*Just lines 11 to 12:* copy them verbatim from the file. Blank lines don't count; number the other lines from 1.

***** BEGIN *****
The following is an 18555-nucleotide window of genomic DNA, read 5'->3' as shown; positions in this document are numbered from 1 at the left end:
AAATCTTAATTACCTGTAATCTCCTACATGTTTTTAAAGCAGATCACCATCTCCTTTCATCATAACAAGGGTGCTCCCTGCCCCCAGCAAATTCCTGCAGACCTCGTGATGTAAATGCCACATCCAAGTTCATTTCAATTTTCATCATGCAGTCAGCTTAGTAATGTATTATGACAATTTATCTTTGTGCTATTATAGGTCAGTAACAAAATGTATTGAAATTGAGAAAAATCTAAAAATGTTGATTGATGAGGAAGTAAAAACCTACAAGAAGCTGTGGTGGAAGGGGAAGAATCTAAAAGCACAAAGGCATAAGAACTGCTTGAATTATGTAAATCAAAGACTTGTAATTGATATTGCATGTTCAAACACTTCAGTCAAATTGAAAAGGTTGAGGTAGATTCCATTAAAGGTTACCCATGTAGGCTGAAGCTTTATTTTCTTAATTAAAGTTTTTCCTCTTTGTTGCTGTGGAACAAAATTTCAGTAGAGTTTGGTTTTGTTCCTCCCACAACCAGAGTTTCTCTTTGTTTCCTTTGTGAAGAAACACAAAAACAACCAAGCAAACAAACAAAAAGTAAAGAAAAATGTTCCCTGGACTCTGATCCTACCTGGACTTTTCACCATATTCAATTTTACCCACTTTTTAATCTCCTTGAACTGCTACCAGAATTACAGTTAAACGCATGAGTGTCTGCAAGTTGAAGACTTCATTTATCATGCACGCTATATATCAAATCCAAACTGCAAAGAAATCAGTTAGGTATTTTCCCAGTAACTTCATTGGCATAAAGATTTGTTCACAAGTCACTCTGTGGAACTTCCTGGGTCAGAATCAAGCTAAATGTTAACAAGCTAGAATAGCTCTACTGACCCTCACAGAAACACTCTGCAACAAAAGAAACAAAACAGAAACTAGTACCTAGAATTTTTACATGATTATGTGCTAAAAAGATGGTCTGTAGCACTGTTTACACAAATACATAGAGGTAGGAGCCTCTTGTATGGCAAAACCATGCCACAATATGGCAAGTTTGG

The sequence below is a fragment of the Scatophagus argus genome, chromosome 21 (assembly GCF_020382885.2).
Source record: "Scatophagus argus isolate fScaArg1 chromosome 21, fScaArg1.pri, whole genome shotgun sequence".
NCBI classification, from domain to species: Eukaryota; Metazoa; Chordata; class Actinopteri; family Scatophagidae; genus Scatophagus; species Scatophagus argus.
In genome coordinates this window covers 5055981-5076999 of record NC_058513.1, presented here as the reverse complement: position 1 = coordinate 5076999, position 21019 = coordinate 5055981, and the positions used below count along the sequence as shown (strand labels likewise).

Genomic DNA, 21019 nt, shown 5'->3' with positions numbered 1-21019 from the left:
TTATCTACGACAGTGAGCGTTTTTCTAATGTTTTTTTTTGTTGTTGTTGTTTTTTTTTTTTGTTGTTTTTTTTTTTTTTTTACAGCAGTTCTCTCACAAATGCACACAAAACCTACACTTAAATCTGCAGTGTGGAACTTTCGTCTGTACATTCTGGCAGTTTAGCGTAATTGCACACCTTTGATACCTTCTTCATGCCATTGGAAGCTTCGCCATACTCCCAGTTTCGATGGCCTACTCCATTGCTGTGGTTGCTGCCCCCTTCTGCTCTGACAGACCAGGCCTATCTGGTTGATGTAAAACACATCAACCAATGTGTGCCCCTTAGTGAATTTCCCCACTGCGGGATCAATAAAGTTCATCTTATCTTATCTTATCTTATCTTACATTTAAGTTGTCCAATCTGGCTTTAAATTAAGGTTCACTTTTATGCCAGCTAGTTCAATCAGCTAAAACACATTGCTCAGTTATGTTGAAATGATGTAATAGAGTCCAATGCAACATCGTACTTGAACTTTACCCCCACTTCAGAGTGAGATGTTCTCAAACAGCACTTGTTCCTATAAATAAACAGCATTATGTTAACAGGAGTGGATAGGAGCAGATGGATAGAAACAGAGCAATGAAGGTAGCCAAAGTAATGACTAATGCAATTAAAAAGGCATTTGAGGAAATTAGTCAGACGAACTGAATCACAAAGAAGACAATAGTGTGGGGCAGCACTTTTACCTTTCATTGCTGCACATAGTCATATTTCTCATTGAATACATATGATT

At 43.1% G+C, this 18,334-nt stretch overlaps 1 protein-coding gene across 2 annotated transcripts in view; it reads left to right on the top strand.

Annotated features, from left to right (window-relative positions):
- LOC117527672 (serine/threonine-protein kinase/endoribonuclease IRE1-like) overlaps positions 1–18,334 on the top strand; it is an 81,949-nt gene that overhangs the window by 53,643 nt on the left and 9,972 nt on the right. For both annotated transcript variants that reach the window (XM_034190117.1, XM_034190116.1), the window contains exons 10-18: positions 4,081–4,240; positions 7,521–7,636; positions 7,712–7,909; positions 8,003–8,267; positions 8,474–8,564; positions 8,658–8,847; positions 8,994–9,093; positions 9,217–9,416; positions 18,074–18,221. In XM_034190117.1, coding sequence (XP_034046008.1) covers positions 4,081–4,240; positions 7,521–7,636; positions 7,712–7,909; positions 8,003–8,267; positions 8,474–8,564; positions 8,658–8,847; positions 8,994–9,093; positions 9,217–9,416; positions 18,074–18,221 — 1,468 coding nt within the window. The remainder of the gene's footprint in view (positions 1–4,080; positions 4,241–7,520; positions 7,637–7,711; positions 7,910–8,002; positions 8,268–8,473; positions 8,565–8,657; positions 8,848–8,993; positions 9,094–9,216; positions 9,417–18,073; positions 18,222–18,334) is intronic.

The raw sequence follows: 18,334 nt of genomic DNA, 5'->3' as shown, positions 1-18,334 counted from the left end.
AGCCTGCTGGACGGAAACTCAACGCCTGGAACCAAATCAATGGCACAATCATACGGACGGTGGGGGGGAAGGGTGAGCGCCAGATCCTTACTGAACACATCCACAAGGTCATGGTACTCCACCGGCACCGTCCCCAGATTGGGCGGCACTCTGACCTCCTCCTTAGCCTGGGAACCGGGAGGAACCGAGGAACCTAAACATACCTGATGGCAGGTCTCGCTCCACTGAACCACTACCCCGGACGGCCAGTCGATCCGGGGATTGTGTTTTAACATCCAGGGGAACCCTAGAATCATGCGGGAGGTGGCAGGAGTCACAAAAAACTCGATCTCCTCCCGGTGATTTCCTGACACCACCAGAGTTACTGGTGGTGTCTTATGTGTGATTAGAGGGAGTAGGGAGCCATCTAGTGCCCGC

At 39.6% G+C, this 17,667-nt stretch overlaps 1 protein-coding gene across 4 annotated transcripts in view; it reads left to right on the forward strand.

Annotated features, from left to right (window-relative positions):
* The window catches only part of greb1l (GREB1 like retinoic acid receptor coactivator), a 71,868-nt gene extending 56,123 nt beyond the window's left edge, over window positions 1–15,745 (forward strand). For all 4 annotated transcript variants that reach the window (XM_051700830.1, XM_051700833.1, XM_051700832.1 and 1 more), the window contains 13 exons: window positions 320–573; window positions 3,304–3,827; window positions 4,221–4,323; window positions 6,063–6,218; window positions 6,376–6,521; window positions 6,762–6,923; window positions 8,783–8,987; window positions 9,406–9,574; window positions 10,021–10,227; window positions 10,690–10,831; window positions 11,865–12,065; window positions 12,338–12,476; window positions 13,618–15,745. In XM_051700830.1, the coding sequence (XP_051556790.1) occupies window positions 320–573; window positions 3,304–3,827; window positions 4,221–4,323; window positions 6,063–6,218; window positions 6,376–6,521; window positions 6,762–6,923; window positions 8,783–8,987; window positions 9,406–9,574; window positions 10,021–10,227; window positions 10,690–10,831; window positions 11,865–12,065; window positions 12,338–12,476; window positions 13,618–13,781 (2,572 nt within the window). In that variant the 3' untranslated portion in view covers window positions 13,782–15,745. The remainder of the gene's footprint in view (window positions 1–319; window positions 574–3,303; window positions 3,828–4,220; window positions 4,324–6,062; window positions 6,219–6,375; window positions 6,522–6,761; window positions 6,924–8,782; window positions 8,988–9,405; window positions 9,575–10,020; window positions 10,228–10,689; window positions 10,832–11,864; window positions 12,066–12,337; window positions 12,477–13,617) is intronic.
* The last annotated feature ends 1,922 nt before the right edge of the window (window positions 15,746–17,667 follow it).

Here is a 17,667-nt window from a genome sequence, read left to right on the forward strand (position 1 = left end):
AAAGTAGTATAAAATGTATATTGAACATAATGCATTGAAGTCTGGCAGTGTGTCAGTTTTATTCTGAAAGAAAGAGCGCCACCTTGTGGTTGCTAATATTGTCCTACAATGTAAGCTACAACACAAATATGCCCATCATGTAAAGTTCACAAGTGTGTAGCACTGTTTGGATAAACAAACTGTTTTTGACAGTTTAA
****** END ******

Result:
- LOC117527672 (serine/threonine-protein kinase/endoribonuclease IRE1-like) overlaps positions 1–18,334 on the top strand; it is an 81,949-nt gene that overhangs the window by 53,643 nt on the left and 9,972 nt on the right. For both annotated transcript variants that reach the window (XM_034190117.1, XM_034190116.1), the window contains exons 10-18: positions 4,081–4,240; positions 7,521–7,636; positions 7,712–7,909; positions 8,003–8,267; positions 8,474–8,564; positions 8,658–8,847; positions 8,994–9,093; positions 9,217–9,416; positions 18,074–18,221. In XM_034190117.1, coding sequence (XP_034046008.1) covers positions 4,081–4,240; positions 7,521–7,636; positions 7,712–7,909; positions 8,003–8,267; positions 8,474–8,564; positions 8,658–8,847; positions 8,994–9,093; positions 9,217–9,416; positions 18,074–18,221 — 1,468 coding nt within the window. The remainder of the gene's footprint in view (positions 1–4,080; positions 4,241–7,520; positions 7,637–7,711; positions 7,910–8,002; positions 8,268–8,473; positions 8,565–8,657; positions 8,848–8,993; positions 9,094–9,216; positions 9,417–18,073; positions 18,222–18,334) is intronic.

The raw sequence follows: 18,334 nt of genomic DNA, 5'->3' as shown, positions 1-18,334 counted from the left end.